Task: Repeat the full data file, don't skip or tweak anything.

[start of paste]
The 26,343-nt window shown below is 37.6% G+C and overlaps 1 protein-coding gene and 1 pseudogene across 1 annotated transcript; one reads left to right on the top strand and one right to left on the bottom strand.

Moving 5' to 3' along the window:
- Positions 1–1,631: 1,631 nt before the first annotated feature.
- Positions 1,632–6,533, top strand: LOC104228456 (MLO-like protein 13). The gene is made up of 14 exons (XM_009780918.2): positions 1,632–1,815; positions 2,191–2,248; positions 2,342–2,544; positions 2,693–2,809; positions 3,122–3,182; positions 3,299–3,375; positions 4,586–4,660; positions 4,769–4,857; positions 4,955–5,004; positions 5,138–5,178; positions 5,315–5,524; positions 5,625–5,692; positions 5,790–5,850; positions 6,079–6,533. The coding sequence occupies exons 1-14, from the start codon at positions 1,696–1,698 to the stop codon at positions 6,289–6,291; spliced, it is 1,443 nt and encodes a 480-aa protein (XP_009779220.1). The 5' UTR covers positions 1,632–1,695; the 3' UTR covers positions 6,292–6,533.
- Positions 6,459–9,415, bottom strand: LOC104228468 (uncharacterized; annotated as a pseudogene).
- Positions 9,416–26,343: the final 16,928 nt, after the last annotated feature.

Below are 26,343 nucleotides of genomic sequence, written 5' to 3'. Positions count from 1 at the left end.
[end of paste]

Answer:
The 26,343-nt window shown below is 37.6% G+C and overlaps 1 protein-coding gene and 1 pseudogene across 1 annotated transcript; one reads left to right on the top strand and one right to left on the bottom strand.

Moving 5' to 3' along the window:
- Positions 1–1,631: 1,631 nt before the first annotated feature.
- Positions 1,632–6,533, top strand: LOC104228456 (MLO-like protein 13). The gene is made up of 14 exons (XM_009780918.2): positions 1,632–1,815; positions 2,191–2,248; positions 2,342–2,544; positions 2,693–2,809; positions 3,122–3,182; positions 3,299–3,375; positions 4,586–4,660; positions 4,769–4,857; positions 4,955–5,004; positions 5,138–5,178; positions 5,315–5,524; positions 5,625–5,692; positions 5,790–5,850; positions 6,079–6,533. The coding sequence occupies exons 1-14, from the start codon at positions 1,696–1,698 to the stop codon at positions 6,289–6,291; spliced, it is 1,443 nt and encodes a 480-aa protein (XP_009779220.1). The 5' UTR covers positions 1,632–1,695; the 3' UTR covers positions 6,292–6,533.
- Positions 6,459–9,415, bottom strand: LOC104228468 (uncharacterized; annotated as a pseudogene).
- Positions 9,416–26,343: the final 16,928 nt, after the last annotated feature.

Below are 26,343 nucleotides of genomic sequence, written 5' to 3'. Positions count from 1 at the left end.